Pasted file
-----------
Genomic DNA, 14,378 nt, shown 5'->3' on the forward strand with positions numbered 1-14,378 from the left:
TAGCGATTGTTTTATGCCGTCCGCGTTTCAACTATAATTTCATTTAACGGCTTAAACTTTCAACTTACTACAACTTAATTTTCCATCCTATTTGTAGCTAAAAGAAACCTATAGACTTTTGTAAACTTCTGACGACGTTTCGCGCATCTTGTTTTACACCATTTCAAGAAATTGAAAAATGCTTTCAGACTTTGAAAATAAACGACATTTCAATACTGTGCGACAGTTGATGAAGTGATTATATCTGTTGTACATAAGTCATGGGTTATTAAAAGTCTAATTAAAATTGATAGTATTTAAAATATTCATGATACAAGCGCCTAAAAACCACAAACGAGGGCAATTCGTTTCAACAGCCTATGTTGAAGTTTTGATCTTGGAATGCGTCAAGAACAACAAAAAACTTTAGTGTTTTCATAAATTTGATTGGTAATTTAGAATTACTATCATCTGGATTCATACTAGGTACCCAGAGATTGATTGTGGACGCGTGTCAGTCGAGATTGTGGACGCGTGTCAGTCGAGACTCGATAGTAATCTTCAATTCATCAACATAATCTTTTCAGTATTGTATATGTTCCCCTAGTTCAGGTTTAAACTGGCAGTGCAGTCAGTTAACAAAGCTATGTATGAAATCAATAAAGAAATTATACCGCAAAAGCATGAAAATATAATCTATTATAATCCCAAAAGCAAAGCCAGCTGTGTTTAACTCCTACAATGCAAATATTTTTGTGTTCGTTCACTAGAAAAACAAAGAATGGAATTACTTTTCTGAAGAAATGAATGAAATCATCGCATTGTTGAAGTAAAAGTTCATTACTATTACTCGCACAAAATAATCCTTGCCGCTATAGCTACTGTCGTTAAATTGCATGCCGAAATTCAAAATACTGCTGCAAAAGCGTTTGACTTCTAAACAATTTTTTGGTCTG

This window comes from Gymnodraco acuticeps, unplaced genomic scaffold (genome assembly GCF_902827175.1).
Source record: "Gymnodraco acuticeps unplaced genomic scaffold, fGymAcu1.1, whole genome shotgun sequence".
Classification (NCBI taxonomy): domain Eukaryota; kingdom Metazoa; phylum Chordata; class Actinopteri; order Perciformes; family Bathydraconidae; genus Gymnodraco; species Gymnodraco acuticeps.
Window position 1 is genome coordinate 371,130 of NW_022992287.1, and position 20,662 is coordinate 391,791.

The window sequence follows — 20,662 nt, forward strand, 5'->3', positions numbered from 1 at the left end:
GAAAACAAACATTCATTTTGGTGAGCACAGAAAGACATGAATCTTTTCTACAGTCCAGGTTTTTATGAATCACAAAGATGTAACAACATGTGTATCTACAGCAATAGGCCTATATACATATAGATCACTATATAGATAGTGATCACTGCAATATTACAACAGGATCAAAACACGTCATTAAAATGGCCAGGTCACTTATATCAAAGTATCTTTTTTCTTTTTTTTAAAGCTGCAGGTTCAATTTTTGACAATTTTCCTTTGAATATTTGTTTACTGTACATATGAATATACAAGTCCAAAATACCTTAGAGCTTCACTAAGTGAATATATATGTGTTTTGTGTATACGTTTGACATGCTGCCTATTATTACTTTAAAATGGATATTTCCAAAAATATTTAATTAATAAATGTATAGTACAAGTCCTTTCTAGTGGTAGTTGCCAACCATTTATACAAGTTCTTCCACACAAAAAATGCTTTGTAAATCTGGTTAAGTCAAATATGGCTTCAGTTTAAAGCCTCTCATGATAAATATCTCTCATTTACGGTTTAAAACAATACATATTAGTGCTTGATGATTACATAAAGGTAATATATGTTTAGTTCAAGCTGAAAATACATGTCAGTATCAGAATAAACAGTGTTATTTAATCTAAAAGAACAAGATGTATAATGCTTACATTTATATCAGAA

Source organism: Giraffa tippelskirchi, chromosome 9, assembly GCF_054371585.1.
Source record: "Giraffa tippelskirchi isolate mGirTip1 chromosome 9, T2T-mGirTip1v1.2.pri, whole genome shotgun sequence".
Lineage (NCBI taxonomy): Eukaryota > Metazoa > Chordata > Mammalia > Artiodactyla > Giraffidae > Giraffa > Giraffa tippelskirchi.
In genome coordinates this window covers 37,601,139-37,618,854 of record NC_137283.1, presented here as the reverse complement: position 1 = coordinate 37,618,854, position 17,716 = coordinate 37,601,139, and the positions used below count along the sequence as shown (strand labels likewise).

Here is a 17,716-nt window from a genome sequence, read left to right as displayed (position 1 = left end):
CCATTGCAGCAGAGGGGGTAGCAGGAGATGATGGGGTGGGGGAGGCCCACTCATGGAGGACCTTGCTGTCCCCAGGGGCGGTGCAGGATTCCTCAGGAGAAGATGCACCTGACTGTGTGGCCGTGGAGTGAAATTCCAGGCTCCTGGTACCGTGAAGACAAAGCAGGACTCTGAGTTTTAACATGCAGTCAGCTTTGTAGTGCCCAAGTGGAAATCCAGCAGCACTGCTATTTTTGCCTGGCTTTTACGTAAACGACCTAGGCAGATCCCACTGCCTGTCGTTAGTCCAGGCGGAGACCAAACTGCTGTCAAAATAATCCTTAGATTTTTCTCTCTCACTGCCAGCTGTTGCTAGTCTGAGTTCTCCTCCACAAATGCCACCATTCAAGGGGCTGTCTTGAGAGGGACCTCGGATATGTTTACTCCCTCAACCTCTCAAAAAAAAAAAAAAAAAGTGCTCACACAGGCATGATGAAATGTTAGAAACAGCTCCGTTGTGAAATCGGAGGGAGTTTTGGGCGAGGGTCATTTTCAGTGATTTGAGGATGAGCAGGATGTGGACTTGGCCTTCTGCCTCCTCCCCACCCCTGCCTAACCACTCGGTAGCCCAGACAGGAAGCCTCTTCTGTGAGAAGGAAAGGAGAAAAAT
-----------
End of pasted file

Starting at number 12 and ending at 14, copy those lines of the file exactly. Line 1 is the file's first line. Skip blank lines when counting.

In genome coordinates this window covers 37,601,139-37,618,854 of record NC_137283.1, presented here as the reverse complement: position 1 = coordinate 37,618,854, position 17,716 = coordinate 37,601,139, and the positions used below count along the sequence as shown (strand labels likewise).

Here is a 17,716-nt window from a genome sequence, read left to right as displayed (position 1 = left end):
CCATTGCAGCAGAGGGGGTAGCAGGAGATGATGGGGTGGGGGAGGCCCACTCATGGAGGACCTTGCTGTCCCCAGGGGCGGTGCAGGATTCCTCAGGAGAAGATGCACCTGACTGTGTGGCCGTGGAGTGAAATTCCAGGCTCCTGGTACCGTGAAGACAAAGCAGGACTCTGAGTTTTAACATGCAGTCAGCTTTGTAGTGCCCAAGTGGAAATCCAGCAGCACTGCTATTTTTGCCTGGCTTTTACGTAAACGACCTAGGCAGATCCCACTGCCTGTCGTTAGTCCAGGCGGAGACCAAACTGCTGTCAAAATAATCCTTAGATTTTTCTCTCTCACTGCCAGCTGTTGCTAGTCTGAGTTCTCCTCCACAAATGCCACCATTCAAGGGGCTGTCTTGAGAGGGACCTCGGATATGTTTACTCCCTCAACCTCTCAAAAAAAAAAAAAAAAAGTGCTCACACAGGCATGATGAAATGTTAGAAACAGCTCCGTTGTGAAATCGGAGGGAGTTTTGGGCGAGGGTCATTTTCAGTGATTTGAGGATGAGCAGGATGTGGACTTGGCCTTCTGCCTCCTCCCCACCCCTGCCTAACCACTCGGTAGCCCAGACAGGAAGCCTCTTCTGTGAGAAGGAAAGGAGAAAAAT